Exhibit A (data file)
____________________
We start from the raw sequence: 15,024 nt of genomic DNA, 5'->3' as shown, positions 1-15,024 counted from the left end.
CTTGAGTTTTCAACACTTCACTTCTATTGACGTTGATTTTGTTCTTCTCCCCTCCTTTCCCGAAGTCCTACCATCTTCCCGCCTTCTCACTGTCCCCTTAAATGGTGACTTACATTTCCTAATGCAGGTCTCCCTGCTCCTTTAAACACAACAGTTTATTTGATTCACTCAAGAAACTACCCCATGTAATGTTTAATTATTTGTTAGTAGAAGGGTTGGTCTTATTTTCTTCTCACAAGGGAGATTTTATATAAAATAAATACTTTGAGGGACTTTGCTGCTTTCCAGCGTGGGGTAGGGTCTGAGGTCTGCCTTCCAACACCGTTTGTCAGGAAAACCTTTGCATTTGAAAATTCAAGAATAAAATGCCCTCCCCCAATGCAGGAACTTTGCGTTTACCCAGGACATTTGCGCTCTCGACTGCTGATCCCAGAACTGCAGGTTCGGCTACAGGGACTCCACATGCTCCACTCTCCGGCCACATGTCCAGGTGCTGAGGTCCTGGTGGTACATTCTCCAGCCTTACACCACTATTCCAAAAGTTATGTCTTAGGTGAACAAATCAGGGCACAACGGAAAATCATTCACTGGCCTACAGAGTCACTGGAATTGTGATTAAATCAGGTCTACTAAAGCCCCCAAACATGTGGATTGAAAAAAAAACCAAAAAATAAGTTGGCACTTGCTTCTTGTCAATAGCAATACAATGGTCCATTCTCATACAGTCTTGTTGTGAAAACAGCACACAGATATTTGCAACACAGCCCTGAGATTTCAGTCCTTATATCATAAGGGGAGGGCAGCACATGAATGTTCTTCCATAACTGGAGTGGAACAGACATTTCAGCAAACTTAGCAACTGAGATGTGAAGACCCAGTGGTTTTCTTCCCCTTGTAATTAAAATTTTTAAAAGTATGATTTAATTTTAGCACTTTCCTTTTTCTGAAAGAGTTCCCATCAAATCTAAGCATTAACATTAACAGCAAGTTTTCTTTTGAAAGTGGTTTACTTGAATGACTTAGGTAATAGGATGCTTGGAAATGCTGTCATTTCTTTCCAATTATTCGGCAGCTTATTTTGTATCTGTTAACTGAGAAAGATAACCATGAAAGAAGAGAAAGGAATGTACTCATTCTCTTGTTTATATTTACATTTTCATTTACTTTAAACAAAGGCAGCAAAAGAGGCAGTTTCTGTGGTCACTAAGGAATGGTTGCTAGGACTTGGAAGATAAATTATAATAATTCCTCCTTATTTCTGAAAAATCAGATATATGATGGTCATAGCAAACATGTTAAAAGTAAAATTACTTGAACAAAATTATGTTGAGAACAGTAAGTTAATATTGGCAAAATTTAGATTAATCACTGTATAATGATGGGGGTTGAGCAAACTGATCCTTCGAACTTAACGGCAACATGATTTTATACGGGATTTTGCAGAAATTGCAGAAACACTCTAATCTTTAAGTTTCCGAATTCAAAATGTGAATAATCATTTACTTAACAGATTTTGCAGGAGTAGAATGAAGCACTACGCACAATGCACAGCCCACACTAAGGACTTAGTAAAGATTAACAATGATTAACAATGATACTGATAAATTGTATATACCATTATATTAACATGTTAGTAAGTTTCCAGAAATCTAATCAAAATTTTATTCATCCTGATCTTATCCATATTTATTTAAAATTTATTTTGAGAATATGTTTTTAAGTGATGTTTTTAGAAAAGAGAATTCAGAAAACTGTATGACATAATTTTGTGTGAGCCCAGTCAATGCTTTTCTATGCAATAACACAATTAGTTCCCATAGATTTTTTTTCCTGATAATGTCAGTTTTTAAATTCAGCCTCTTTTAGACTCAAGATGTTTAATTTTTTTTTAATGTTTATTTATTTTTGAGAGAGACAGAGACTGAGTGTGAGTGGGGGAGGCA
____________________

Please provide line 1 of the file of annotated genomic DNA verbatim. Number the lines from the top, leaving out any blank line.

We start from the raw sequence: 15,024 nt of genomic DNA, 5'->3' as shown, positions 1-15,024 counted from the left end.